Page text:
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Big Content, ISPs nearing agreement on piracy crackdown system


A post from CNET's Greg Sandoval reports that United States ISPs and top content providers are "closer than ever" to a regimen for punishing ISP subscribers who engage in illegal file sharing. The story suggests that AT&T, Comcast, Verizon, the Recording Industry Association of America, and the Motion Picture Association of America are key negotiators. The White House is also involved in the discussions. Ars has been able to confirm the discussions with an industry source.

According to the article, ISPs would take a "graduated response" approach to repeat copyright infringers. They would first receive written warnings, called "Copyright Alerts." Should this and subsequent messages fail to dissuade the behavior, a "menu" of harsher measures could be meted out.

These could include:
  • Throttling subscriber bandwidth speeds
  • Limiting subscriber access to websites (eg, restricting access to the top 200 sites until the contested behavior stops)
  • Requiring the subscriber to participate in an educational program on copyright
Terminating Internet access is not being considered, the report says. The cost of this agreement will be shared by the ISPs and content providers.

Mitigation and education

This development is particularly interesting given AT&T's previous comments suggesting a reluctance to be part of these sort of P2P disciplinary deals.

"Private entities are not created or meant to conduct the law enforcement and judicial balancing act that would be required;" AT&T told the White House's IP enforcement coordinator a year ago. "They are not charged with sitting in judgment of facts; and they are not empowered to punish alleged criminals without a court order or other government sanction. Indeed, the liability implications of ISPs acting as a quasi-law-enforcement/judicial branch could be enormous."

But we spoke to a key industry source this morning about the story, who acknowledged its accuracy to a significant degree. The contact took issue with the article's emphasis on the type of subscriber punishments being considered. "There is no agreement in place; nothing has been signed," we were told, and "the focus on enforcement is inaccurate."

Instead, the final deal will emphasize "mitigation and education" far more than disciplinary action, our source explained. These measures will include "a very long process of notification, click throughs, and education." They will be foregrounded "long before there is any thought anything close to the kind of things reported today."

Our contact also said that when some kind of agreement is reached, it will come in the context of "individual agreements between content creators and ISPs."

But the source also confirmed that that "menu" of disciplinary measures is on the table, and that the Obama administration has "been part of the conversations and [is] generally supportive."

The White House released its "wish list" of intellectual property law changes earlier this year. The document said little about Web censorship and "three strikes" rules. And previous statements also balked at government involvement. It now appears that Uncle Sam is looking to, and encouraging, the private sector to implement these sort of provisions.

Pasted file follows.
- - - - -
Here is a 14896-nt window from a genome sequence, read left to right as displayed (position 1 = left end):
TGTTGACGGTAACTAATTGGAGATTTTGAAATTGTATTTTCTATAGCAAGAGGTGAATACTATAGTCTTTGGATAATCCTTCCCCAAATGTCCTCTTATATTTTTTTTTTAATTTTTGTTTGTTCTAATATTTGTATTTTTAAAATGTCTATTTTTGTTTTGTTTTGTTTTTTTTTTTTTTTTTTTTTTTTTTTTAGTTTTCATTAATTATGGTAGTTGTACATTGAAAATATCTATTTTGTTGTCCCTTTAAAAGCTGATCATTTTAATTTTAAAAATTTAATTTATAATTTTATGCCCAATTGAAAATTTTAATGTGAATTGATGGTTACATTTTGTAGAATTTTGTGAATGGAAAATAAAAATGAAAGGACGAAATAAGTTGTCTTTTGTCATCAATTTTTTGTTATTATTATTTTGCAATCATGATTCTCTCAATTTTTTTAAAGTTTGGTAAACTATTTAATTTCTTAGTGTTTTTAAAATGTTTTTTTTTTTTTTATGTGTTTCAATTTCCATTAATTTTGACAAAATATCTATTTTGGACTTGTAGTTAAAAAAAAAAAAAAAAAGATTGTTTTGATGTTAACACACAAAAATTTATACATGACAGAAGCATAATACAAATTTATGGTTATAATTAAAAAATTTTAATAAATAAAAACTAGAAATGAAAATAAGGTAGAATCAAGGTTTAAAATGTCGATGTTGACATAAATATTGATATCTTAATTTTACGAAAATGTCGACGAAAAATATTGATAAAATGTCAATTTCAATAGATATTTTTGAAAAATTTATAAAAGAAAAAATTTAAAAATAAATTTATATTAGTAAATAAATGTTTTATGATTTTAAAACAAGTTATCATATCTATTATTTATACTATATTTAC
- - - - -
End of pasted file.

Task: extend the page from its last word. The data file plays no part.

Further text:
If something comes out of these talks, it could surface "in the next few weeks," we were informed. We contacted the Recording Industry Association of America, AT&T, and Comcast about this development. RIAA declined to comment.
This is something we should be glad for we live in India. As a whole this may come out as another negative point concerning the problems here, but when particularly pointed out, we really should be glad.


On KillingSpree!!!
yeah, glad to be in india :razz:
i use pirated apps just because, i dont have economic capacity to purchase each and every software .... it is hard to make parents agree on a small hardware upgrade, so legal softwares is out of question...

I only use legal antivirus as my thanks to them for protecting the pc :oops:


If this happened in India, our singers will finally start making money.
But hardly anything will happen here. We have bigger problems to solve than to concentrate on the internet.

Implications; things people wont want anymore in case of such a law:
No unlimited plans
No HDD of more than 200GB
No collection of movies or songs
No windows in 50%(or more) of present PCs

Ubuntu suddenly becomes the dominant OS. :-D

P.S. I have never used Ubuntu. I just know its free.


Aspiring Novelist
India ISP providers will follow suite. On the pretext of infringement of copyright, but to actually getting a back door sign-off to control band width. Is not FUP this.


Copyright isnt going strongly in our country.

Doing so would mean you and I would stop using so much bandwidth and suffice with much lower plans for regular usage, even consider tethering our 3G phones for better VFM.

Since we are 5years or 10 behind USoA its likely going to take a lot of time before reaching our shores.
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